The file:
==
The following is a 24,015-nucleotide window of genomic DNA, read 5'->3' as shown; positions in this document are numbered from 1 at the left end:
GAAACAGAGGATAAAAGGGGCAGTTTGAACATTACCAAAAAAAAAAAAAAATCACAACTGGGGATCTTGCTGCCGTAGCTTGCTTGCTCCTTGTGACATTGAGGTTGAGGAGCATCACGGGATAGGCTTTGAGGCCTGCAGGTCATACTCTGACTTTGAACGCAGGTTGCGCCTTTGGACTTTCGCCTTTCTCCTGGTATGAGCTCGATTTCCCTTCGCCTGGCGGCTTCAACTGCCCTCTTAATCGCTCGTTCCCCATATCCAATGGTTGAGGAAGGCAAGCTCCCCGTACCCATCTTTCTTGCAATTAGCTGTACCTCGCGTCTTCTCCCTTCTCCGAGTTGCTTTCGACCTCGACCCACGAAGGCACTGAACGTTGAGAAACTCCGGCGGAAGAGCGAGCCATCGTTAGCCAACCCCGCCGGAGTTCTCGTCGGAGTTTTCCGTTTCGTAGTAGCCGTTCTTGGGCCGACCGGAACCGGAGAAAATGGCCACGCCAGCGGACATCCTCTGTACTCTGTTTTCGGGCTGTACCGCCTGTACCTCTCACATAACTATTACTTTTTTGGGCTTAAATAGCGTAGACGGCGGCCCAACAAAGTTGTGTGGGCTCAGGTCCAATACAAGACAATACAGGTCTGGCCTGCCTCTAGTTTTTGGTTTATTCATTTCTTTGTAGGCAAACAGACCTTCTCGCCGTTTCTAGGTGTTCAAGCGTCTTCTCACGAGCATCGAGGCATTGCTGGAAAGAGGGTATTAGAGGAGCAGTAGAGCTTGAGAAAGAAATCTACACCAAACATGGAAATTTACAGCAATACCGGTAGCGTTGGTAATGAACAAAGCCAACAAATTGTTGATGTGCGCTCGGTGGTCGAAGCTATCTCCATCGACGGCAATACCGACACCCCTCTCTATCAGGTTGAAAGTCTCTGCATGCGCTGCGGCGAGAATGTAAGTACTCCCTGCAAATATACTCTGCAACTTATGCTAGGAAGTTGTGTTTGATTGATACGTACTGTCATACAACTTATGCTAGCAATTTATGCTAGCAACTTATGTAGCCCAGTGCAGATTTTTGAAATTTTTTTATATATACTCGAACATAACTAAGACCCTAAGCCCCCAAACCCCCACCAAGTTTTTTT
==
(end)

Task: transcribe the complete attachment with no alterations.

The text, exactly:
The following is a 24,015-nucleotide window of genomic DNA, read 5'->3' as shown; positions in this document are numbered from 1 at the left end:
GAAACAGAGGATAAAAGGGGCAGTTTGAACATTACCAAAAAAAAAAAAAAATCACAACTGGGGATCTTGCTGCCGTAGCTTGCTTGCTCCTTGTGACATTGAGGTTGAGGAGCATCACGGGATAGGCTTTGAGGCCTGCAGGTCATACTCTGACTTTGAACGCAGGTTGCGCCTTTGGACTTTCGCCTTTCTCCTGGTATGAGCTCGATTTCCCTTCGCCTGGCGGCTTCAACTGCCCTCTTAATCGCTCGTTCCCCATATCCAATGGTTGAGGAAGGCAAGCTCCCCGTACCCATCTTTCTTGCAATTAGCTGTACCTCGCGTCTTCTCCCTTCTCCGAGTTGCTTTCGACCTCGACCCACGAAGGCACTGAACGTTGAGAAACTCCGGCGGAAGAGCGAGCCATCGTTAGCCAACCCCGCCGGAGTTCTCGTCGGAGTTTTCCGTTTCGTAGTAGCCGTTCTTGGGCCGACCGGAACCGGAGAAAATGGCCACGCCAGCGGACATCCTCTGTACTCTGTTTTCGGGCTGTACCGCCTGTACCTCTCACATAACTATTACTTTTTTGGGCTTAAATAGCGTAGACGGCGGCCCAACAAAGTTGTGTGGGCTCAGGTCCAATACAAGACAATACAGGTCTGGCCTGCCTCTAGTTTTTGGTTTATTCATTTCTTTGTAGGCAAACAGACCTTCTCGCCGTTTCTAGGTGTTCAAGCGTCTTCTCACGAGCATCGAGGCATTGCTGGAAAGAGGGTATTAGAGGAGCAGTAGAGCTTGAGAAAGAAATCTACACCAAACATGGAAATTTACAGCAATACCGGTAGCGTTGGTAATGAACAAAGCCAACAAATTGTTGATGTGCGCTCGGTGGTCGAAGCTATCTCCATCGACGGCAATACCGACACCCCTCTCTATCAGGTTGAAAGTCTCTGCATGCGCTGCGGCGAGAATGTAAGTACTCCCTGCAAATATACTCTGCAACTTATGCTAGGAAGTTGTGTTTGATTGATACGTACTGTCATACAACTTATGCTAGCAATTTATGCTAGCAACTTATGTAGCCCAGTGCAGATTTTTGAAATTTTTTTATATATACTCGAACATAACTAAGACCCTAAGCCCCCAAACCCCCACCAAGTTTTTTT